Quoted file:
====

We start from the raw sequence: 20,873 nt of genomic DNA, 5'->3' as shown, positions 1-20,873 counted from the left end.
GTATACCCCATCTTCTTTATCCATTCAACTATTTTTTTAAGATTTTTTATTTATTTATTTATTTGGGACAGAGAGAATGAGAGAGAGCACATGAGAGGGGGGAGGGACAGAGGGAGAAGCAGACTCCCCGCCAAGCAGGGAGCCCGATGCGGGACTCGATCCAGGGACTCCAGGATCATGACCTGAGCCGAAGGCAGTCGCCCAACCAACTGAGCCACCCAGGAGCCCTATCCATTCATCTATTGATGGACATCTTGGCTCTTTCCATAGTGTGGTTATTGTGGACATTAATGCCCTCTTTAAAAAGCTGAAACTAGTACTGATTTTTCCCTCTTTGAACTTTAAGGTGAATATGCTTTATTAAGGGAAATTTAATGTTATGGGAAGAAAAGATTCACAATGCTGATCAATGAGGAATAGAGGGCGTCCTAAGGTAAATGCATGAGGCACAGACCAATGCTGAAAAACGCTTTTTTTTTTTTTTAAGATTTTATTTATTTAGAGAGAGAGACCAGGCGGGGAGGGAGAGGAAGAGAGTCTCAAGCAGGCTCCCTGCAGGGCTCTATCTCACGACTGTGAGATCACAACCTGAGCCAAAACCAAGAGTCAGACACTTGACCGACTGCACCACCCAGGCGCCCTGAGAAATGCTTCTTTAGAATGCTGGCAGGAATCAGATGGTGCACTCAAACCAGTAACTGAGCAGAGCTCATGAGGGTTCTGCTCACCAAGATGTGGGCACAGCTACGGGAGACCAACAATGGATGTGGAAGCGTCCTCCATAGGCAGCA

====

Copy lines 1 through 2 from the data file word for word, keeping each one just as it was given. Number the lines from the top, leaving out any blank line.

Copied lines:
We start from the raw sequence: 20,873 nt of genomic DNA, 5'->3' as shown, positions 1-20,873 counted from the left end.
GTATACCCCATCTTCTTTATCCATTCAACTATTTTTTTAAGATTTTTTATTTATTTATTTATTTGGGACAGAGAGAATGAGAGAGAGCACATGAGAGGGGGGAGGGACAGAGGGAGAAGCAGACTCCCCGCCAAGCAGGGAGCCCGATGCGGGACTCGATCCAGGGACTCCAGGATCATGACCTGAGCCGAAGGCAGTCGCCCAACCAACTGAGCCACCCAGGAGCCCTATCCATTCATCTATTGATGGACATCTTGGCTCTTTCCATAGTGTGGTTATTGTGGACATTAATGCCCTCTTTAAAAAGCTGAAACTAGTACTGATTTTTCCCTCTTTGAACTTTAAGGTGAATATGCTTTATTAAGGGAAATTTAATGTTATGGGAAGAAAAGATTCACAATGCTGATCAATGAGGAATAGAGGGCGTCCTAAGGTAAATGCATGAGGCACAGACCAATGCTGAAAAACGCTTTTTTTTTTTTTTAAGATTTTATTTATTTAGAGAGAGAGACCAGGCGGGGAGGGAGAGGAAGAGAGTCTCAAGCAGGCTCCCTGCAGGGCTCTATCTCACGACTGTGAGATCACAACCTGAGCCAAAACCAAGAGTCAGACACTTGACCGACTGCACCACCCAGGCGCCCTGAGAAATGCTTCTTTAGAATGCTGGCAGGAATCAGATGGTGCACTCAAACCAGTAACTGAGCAGAGCTCATGAGGGTTCTGCTCACCAAGATGTGGGCACAGCTACGGGAGACCAACAATGGATGTGGAAGCGTCCTCCATAGGCAGCA